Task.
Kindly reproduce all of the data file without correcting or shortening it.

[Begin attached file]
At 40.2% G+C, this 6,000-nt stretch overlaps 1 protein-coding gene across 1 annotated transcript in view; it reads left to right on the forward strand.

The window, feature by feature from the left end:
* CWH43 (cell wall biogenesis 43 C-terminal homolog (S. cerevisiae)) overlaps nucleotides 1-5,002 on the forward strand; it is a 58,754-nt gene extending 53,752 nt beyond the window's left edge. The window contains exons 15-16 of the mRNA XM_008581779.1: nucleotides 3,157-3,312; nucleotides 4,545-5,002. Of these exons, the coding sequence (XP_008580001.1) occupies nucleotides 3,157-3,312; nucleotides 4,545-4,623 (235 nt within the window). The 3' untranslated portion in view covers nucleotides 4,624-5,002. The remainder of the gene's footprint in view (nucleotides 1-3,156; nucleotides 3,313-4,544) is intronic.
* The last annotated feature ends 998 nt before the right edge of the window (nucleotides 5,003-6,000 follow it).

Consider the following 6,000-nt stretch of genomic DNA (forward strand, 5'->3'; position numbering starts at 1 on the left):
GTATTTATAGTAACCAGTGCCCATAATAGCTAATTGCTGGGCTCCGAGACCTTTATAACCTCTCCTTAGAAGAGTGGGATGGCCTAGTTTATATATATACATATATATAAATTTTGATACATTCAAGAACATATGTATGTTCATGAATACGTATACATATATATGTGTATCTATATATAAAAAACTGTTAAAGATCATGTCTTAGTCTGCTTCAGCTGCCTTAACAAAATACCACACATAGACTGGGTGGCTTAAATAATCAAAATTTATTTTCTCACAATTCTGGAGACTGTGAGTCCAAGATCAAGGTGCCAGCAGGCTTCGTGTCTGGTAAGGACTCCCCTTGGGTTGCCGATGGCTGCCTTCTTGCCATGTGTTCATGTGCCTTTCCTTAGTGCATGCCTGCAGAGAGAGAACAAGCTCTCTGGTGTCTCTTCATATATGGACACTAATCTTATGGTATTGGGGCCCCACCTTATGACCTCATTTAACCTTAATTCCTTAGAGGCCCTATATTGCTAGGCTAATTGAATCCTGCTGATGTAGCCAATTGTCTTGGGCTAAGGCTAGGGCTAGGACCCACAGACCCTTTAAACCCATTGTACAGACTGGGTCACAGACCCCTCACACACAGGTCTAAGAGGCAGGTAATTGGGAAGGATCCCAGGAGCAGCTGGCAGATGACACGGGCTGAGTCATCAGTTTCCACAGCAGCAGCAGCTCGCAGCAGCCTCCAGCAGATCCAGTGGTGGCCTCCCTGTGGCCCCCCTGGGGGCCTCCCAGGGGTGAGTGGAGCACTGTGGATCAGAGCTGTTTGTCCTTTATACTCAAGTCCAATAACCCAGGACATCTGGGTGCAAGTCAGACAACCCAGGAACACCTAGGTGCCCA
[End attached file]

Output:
At 40.2% G+C, this 6,000-nt stretch overlaps 1 protein-coding gene across 1 annotated transcript in view; it reads left to right on the forward strand.

The window, feature by feature from the left end:
* CWH43 (cell wall biogenesis 43 C-terminal homolog (S. cerevisiae)) overlaps nucleotides 1-5,002 on the forward strand; it is a 58,754-nt gene extending 53,752 nt beyond the window's left edge. The window contains exons 15-16 of the mRNA XM_008581779.1: nucleotides 3,157-3,312; nucleotides 4,545-5,002. Of these exons, the coding sequence (XP_008580001.1) occupies nucleotides 3,157-3,312; nucleotides 4,545-4,623 (235 nt within the window). The 3' untranslated portion in view covers nucleotides 4,624-5,002. The remainder of the gene's footprint in view (nucleotides 1-3,156; nucleotides 3,313-4,544) is intronic.
* The last annotated feature ends 998 nt before the right edge of the window (nucleotides 5,003-6,000 follow it).

Consider the following 6,000-nt stretch of genomic DNA (forward strand, 5'->3'; position numbering starts at 1 on the left):
GTATTTATAGTAACCAGTGCCCATAATAGCTAATTGCTGGGCTCCGAGACCTTTATAACCTCTCCTTAGAAGAGTGGGATGGCCTAGTTTATATATATACATATATATAAATTTTGATACATTCAAGAACATATGTATGTTCATGAATACGTATACATATATATGTGTATCTATATATAAAAAACTGTTAAAGATCATGTCTTAGTCTGCTTCAGCTGCCTTAACAAAATACCACACATAGACTGGGTGGCTTAAATAATCAAAATTTATTTTCTCACAATTCTGGAGACTGTGAGTCCAAGATCAAGGTGCCAGCAGGCTTCGTGTCTGGTAAGGACTCCCCTTGGGTTGCCGATGGCTGCCTTCTTGCCATGTGTTCATGTGCCTTTCCTTAGTGCATGCCTGCAGAGAGAGAACAAGCTCTCTGGTGTCTCTTCATATATGGACACTAATCTTATGGTATTGGGGCCCCACCTTATGACCTCATTTAACCTTAATTCCTTAGAGGCCCTATATTGCTAGGCTAATTGAATCCTGCTGATGTAGCCAATTGTCTTGGGCTAAGGCTAGGGCTAGGACCCACAGACCCTTTAAACCCATTGTACAGACTGGGTCACAGACCCCTCACACACAGGTCTAAGAGGCAGGTAATTGGGAAGGATCCCAGGAGCAGCTGGCAGATGACACGGGCTGAGTCATCAGTTTCCACAGCAGCAGCAGCTCGCAGCAGCCTCCAGCAGATCCAGTGGTGGCCTCCCTGTGGCCCCCCTGGGGGCCTCCCAGGGGTGAGTGGAGCACTGTGGATCAGAGCTGTTTGTCCTTTATACTCAAGTCCAATAACCCAGGACATCTGGGTGCAAGTCAGACAACCCAGGAACACCTAGGTGCCCA